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Romania: Political Crisis Rocks The Government

  • Jeremy Bransten



What a difference a week makes. A few days ago in Helsinki, Romania became a full candidate for EU accession -- a long-desired goal that prompted politicians to predict happier times ahead. But yesterday's decision by President Emil Constantinescu to fire Prime Minister Radu Vasile has plunged the country into another political crisis. RFE/RL correspondent Jeremy Bransten recaps events so far and looks at what might lie ahead.

Prague, 14 December 1999 (RFE/RL) -- Radu Vasile's dismissal by the president came after 10 of his coalition government's 17 ministers resigned last night.

President Constantinescu lost no time in declaring the resignations proof of Vasile's inability to govern. He named the country's labor minister, Alexandru Athanasiu, as interim premier.

At issue, however, is whether the Romanian Constitution actually gives the president the right to fire the prime minister. Vasile maintains he can only be ousted by a no-confidence vote in parliament. He says he has no intention of recognizing the president's order. The director of RFE/RL's Romanian Service, Nestor Ratesh, notes that the constitution's wording on the matter is imprecise:

"The fact is that the constitution is not very clear on this. It provides for the dismissal of a member of government in case of incapacity. Now, it depends how you interpret this word. It may be political incapacity, or physical incapacity. Some claim that it's only political incapacity. And the prime minister's incapacity comes from the fact that 10 of the 17 members of government resigned last night, so he doesn't have -- the argument goes -- a government to preside over."

For now, Romania has two prime ministers. The issue of Vasile's political fate could be resolved quickly by a parliamentary vote. But this is where matters become complicated. Analysts say Vasile has become caught up in political infighting between two wings of his ruling National Peasant Party Christian Democratic. One faction supports him, while the other, allied with the president, seeks his ouster.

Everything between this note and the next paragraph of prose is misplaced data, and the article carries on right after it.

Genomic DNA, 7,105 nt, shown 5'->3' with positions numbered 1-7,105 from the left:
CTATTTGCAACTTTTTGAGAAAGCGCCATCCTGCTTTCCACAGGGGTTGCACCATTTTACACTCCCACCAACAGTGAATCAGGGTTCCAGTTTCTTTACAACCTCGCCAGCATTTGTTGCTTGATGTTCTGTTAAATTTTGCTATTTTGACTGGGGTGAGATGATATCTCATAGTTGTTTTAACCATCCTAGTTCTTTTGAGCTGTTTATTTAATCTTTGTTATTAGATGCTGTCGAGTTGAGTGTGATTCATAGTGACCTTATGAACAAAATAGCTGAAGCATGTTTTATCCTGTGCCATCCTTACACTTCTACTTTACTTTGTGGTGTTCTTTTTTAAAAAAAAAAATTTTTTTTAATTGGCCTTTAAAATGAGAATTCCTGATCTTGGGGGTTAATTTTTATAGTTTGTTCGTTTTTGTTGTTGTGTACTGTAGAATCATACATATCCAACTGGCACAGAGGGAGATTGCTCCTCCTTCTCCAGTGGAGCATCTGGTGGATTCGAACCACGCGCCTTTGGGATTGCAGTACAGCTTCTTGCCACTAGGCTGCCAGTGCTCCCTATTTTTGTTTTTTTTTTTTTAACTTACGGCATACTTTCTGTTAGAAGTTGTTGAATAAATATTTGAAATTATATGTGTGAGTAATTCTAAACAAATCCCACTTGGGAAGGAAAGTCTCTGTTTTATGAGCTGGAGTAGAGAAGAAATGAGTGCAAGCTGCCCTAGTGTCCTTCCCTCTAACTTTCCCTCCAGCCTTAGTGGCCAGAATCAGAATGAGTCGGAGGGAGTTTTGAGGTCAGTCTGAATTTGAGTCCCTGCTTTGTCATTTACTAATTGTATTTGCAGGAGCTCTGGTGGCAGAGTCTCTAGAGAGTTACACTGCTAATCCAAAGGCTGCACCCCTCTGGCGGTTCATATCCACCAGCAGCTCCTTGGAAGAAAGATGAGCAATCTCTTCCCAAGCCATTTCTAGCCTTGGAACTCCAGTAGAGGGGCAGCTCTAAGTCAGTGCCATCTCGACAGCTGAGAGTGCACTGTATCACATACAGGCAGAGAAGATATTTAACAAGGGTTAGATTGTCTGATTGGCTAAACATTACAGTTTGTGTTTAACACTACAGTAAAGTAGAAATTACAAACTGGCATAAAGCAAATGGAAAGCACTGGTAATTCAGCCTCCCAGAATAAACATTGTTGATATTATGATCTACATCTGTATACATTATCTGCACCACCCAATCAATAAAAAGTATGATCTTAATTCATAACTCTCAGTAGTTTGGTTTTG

But very few want the entire government to go. This means that a no-confidence motion in the government has little chance of being approved by parliament. Independent analyst Stelian Tanase -- editor of the monthly magazine "Sfera Politicii" -- told RFE/RL by telephone from Bucharest that the president knew he could not get rid of Vasile through the parliament and therefore precipitated a real crisis, with a unique Romanian twist:

"I think the president tried to avoid this [option] -- to go with the prime minister to parliament -- because he'd have no chance for him to be demised. It's quite an absurd situation, because it's impossible to ask the majority to oppose their own prime minister in parliament. It's the business of the opposition, not the majority. It's an absurd situation. Don't forget that Eugene Ionescu is a Romanian playwright."

Tanase blames Constantinescu for letting himself be drawn into the Peasant Party's intrigues. He emphasizes, as do other analysts, that this infighting lies at the core of the problem. At a time when Romania is on track to begin accession negotiations to the EU, Tanase says, this crisis could not have come at a worse time.

"First of all, it's a personal conflict between different groups of the Peasant Party, and one of the groups now works with the president against the prime minister. Secondly, of course, we have a constitutional crisis and it's possible to have an even deeper crisis in the next few weeks."

President Constantinescu, in his dismissal order, blamed Vasile and his government for failing to push through economic reforms quickly enough, since coming to power nearly two years ago. The same criticism was leveled at Vasile's predecessor, Victor Ciorbea.

The fact is that standards of living have plummeted for Romanians this year, with unemployment rising and wages stagnating. But many economists note that these are the results of long-delayed economic reforms finally taking hold. Vasile, they say, has done more than his predecessors to bring Romania closer to the European Union.

To be sure, much remains to be done, and the EU in its report on Romania this year emphasized that the country must make up for lost ground if it is to have a real chance of joining the club of Europe's prospering democracies.

But the latest political crisis is more likely to slow that effort rather than help it.
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